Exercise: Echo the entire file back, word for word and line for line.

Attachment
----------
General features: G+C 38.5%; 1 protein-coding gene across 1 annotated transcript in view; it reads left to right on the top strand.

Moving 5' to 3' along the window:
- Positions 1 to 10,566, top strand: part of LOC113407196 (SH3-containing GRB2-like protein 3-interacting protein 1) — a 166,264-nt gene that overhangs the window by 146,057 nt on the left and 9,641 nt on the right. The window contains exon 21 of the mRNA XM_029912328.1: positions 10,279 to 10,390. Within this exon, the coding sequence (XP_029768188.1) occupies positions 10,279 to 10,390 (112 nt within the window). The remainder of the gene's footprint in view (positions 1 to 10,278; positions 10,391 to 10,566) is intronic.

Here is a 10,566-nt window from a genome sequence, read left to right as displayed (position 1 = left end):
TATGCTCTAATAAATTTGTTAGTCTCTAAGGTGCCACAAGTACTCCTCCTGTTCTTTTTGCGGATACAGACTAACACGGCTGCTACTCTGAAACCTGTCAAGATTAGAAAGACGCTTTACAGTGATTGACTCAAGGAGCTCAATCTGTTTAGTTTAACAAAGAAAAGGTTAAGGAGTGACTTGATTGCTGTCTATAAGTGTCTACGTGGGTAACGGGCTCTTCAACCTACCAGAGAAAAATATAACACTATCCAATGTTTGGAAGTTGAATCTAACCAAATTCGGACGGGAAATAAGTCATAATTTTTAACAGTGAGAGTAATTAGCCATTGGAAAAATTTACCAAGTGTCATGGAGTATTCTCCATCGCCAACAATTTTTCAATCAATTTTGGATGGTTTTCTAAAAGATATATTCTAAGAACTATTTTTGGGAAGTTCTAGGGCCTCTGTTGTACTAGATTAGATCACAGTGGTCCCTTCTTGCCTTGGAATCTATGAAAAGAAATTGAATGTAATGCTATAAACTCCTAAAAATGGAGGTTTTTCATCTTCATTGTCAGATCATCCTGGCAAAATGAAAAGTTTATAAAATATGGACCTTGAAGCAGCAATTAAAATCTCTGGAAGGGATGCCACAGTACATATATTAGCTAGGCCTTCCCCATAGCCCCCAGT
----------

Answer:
General features: G+C 38.5%; 1 protein-coding gene across 1 annotated transcript in view; it reads left to right on the top strand.

Moving 5' to 3' along the window:
- Positions 1 to 10,566, top strand: part of LOC113407196 (SH3-containing GRB2-like protein 3-interacting protein 1) — a 166,264-nt gene that overhangs the window by 146,057 nt on the left and 9,641 nt on the right. The window contains exon 21 of the mRNA XM_029912328.1: positions 10,279 to 10,390. Within this exon, the coding sequence (XP_029768188.1) occupies positions 10,279 to 10,390 (112 nt within the window). The remainder of the gene's footprint in view (positions 1 to 10,278; positions 10,391 to 10,566) is intronic.

Here is a 10,566-nt window from a genome sequence, read left to right as displayed (position 1 = left end):
TATGCTCTAATAAATTTGTTAGTCTCTAAGGTGCCACAAGTACTCCTCCTGTTCTTTTTGCGGATACAGACTAACACGGCTGCTACTCTGAAACCTGTCAAGATTAGAAAGACGCTTTACAGTGATTGACTCAAGGAGCTCAATCTGTTTAGTTTAACAAAGAAAAGGTTAAGGAGTGACTTGATTGCTGTCTATAAGTGTCTACGTGGGTAACGGGCTCTTCAACCTACCAGAGAAAAATATAACACTATCCAATGTTTGGAAGTTGAATCTAACCAAATTCGGACGGGAAATAAGTCATAATTTTTAACAGTGAGAGTAATTAGCCATTGGAAAAATTTACCAAGTGTCATGGAGTATTCTCCATCGCCAACAATTTTTCAATCAATTTTGGATGGTTTTCTAAAAGATATATTCTAAGAACTATTTTTGGGAAGTTCTAGGGCCTCTGTTGTACTAGATTAGATCACAGTGGTCCCTTCTTGCCTTGGAATCTATGAAAAGAAATTGAATGTAATGCTATAAACTCCTAAAAATGGAGGTTTTTCATCTTCATTGTCAGATCATCCTGGCAAAATGAAAAGTTTATAAAATATGGACCTTGAAGCAGCAATTAAAATCTCTGGAAGGGATGCCACAGTACATATATTAGCTAGGCCTTCCCCATAGCCCCCAGT